question about cx_Oracle .thanks
Steve Holden
sholden at holdenweb.com
Sat Jun 26 07:02:36 CEST 2004
Peter Hansen wrote:
[...]
> Since it has a limited number of binary digits available, it can't
> store precisely 42055.66, so 42055.6600000whatever is the next
> closest. To demonstrate, the nearest neighbours that can be
> represented accurately are these (binary value one higher or lower):
>
> >>> struct.unpack('>d', binascii.unhexlify('40e488f51eb851ed'))
> (42055.660000000011,)
> >>> struct.unpack('>d', binascii.unhexlify('40e488f51eb851eb'))
> (42055.659999999996,)
>
> So clearly the binary can capture only increments of about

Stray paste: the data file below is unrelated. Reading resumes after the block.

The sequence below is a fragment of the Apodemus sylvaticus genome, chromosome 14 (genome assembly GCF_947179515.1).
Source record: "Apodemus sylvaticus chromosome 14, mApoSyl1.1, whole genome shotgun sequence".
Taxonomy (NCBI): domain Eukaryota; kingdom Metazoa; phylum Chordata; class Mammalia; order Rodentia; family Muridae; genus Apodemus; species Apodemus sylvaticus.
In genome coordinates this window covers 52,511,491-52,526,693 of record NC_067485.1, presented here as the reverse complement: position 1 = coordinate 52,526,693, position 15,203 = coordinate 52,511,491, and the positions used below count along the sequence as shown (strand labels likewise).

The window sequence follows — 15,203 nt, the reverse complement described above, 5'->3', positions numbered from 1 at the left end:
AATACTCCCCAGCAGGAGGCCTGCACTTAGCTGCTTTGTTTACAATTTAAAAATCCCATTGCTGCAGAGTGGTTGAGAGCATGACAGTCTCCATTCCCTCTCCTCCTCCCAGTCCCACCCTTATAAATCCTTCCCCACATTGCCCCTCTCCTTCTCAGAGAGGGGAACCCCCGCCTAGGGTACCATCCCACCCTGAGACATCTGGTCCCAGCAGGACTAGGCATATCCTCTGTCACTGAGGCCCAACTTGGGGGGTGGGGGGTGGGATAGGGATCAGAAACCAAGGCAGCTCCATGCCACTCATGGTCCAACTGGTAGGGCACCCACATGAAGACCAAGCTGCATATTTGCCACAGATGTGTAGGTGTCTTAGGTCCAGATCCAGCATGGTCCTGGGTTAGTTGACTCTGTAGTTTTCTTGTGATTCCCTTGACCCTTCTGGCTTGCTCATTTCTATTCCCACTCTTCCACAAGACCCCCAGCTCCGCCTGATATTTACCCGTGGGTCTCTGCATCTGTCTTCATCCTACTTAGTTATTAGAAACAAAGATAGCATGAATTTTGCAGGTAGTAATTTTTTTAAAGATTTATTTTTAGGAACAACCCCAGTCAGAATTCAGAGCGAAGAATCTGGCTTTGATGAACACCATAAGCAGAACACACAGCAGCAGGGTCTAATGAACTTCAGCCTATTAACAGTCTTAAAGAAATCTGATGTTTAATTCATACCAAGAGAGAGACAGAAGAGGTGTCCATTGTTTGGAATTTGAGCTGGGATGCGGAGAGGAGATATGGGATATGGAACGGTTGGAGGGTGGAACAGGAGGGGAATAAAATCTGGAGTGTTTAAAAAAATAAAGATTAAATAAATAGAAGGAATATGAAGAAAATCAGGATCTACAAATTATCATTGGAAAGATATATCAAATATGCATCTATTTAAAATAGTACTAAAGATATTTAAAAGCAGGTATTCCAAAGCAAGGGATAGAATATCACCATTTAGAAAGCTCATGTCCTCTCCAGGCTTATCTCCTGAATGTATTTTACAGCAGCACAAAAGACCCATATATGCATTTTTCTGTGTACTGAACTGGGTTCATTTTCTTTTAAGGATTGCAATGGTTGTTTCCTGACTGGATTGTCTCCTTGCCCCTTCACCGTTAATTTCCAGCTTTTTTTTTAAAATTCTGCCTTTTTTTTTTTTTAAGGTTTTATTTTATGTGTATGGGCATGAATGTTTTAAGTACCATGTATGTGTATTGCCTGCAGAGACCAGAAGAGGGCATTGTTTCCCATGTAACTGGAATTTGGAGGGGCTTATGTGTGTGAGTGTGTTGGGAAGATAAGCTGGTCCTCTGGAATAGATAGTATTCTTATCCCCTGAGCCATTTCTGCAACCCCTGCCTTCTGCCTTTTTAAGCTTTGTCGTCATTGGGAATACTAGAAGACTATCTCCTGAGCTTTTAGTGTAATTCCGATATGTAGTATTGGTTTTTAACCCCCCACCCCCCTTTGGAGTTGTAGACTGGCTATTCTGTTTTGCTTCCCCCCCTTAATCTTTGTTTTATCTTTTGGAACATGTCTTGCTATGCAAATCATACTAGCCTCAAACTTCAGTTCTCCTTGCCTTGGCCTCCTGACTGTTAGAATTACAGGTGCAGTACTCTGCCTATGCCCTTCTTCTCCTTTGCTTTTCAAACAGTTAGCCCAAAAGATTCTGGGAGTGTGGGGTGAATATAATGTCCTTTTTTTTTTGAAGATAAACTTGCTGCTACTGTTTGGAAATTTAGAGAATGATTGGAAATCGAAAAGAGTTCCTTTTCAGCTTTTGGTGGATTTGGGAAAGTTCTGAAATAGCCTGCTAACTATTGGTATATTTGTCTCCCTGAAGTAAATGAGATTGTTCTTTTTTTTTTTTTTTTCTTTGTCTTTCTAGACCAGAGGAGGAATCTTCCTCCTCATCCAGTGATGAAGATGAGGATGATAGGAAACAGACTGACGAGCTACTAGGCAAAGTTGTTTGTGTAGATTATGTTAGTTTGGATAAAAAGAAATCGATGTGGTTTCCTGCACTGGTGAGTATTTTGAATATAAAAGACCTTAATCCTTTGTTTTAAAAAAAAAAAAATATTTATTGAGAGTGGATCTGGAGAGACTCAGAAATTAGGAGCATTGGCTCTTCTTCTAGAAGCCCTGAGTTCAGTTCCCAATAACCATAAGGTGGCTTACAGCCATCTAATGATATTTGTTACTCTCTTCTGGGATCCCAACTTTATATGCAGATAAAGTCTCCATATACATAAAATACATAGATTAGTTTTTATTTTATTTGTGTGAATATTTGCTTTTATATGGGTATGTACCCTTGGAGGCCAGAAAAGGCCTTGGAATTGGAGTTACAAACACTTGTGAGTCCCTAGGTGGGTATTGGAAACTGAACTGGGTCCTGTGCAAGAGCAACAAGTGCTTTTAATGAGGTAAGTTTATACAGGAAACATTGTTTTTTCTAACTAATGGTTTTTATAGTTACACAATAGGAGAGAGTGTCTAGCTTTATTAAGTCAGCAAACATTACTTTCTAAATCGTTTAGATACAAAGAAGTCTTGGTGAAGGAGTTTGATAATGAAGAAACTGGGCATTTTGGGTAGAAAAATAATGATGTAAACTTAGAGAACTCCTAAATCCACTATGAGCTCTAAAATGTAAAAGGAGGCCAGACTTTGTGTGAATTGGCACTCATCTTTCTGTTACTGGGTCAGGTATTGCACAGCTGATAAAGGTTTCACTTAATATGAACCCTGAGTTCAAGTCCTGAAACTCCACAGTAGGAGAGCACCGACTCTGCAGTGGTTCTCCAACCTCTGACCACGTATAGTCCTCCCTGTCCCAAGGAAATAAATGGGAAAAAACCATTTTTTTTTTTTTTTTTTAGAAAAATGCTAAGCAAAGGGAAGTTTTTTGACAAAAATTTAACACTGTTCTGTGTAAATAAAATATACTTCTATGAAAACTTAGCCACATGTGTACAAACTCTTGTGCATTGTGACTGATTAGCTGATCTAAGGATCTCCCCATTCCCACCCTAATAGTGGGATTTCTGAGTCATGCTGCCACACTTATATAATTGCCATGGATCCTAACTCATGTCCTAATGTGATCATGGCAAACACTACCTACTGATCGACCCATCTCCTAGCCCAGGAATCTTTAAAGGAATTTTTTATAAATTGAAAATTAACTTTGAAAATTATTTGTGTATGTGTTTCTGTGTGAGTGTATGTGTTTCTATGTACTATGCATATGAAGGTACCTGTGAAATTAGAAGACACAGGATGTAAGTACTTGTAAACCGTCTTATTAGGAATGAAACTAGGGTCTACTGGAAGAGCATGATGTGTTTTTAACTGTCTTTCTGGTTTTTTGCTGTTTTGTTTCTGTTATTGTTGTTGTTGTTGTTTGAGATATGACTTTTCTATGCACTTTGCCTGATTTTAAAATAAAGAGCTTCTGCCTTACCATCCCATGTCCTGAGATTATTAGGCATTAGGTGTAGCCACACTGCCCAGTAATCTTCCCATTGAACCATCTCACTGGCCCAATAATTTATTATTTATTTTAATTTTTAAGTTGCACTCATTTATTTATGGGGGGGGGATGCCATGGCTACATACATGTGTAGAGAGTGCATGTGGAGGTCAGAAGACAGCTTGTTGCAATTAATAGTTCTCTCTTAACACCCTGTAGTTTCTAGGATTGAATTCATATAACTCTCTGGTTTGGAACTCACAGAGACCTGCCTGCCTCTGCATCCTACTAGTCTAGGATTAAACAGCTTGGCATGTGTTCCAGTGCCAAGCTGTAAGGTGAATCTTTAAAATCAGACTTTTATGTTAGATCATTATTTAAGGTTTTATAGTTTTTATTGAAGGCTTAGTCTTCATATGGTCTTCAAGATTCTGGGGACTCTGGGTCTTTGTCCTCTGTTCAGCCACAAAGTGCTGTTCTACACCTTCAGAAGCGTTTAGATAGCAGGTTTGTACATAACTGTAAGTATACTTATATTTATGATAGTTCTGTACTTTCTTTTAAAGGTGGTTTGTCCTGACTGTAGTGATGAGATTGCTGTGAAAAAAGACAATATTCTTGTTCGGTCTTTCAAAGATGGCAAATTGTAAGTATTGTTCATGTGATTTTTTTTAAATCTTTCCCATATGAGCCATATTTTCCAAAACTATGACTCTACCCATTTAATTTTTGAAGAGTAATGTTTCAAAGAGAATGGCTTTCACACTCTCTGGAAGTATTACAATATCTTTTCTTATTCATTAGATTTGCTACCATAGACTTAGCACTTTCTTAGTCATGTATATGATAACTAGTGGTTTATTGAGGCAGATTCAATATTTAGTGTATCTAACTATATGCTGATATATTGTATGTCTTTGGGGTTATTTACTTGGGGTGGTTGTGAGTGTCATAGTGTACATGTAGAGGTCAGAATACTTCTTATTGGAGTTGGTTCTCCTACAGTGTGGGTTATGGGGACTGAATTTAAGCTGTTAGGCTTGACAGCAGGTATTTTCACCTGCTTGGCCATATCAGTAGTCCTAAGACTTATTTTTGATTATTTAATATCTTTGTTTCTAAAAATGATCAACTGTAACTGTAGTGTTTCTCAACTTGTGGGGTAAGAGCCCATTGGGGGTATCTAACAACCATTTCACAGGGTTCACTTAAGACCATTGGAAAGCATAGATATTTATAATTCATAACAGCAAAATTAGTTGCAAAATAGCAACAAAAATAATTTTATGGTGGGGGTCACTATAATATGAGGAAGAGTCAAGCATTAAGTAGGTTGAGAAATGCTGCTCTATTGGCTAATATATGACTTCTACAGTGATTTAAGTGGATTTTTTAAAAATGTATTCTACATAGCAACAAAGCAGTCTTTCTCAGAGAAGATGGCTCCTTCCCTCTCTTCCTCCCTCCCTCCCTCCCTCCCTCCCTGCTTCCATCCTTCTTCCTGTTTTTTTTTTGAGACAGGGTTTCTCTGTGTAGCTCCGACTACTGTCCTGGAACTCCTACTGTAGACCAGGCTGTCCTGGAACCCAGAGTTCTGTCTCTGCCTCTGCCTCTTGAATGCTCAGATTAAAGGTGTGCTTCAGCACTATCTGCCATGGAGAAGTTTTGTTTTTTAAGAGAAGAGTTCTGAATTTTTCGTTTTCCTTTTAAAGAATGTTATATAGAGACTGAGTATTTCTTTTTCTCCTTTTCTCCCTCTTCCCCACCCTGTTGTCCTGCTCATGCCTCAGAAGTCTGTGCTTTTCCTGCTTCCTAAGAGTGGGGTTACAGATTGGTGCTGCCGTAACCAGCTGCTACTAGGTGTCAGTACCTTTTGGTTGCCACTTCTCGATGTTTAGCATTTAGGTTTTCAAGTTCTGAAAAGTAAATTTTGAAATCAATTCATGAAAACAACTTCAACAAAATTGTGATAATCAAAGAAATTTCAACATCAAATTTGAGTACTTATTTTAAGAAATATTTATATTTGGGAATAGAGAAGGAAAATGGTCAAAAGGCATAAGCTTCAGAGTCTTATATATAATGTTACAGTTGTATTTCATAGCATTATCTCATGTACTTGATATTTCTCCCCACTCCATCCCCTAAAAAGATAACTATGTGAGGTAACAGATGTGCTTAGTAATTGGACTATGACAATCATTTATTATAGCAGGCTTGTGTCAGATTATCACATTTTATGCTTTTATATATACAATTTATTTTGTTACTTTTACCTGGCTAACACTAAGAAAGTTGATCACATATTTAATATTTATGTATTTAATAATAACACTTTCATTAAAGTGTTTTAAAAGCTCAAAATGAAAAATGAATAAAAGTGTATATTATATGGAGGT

> 0.000000000007 or 0.000000000008 at a time, and all of these
> values must be treated as approximations... unless one was
> trying to store 42055.660000000003 in the first place!
>
Just to make things even more complicated, of course, we must also
remember that the delta between two adjacent floating-point numbers
isn't constant, but will vary according to the magnitude of the numbers.
>> - this is an accurate decimal representation of the binary value:
>>
>> >>> print repr(42055.66)
>> 42055.660000000003
>
>
> All very true. ;-)
>
And it just goes to show that floating-point is quite confusing enough
to make many a beginner run away in fright!
regards
Steve
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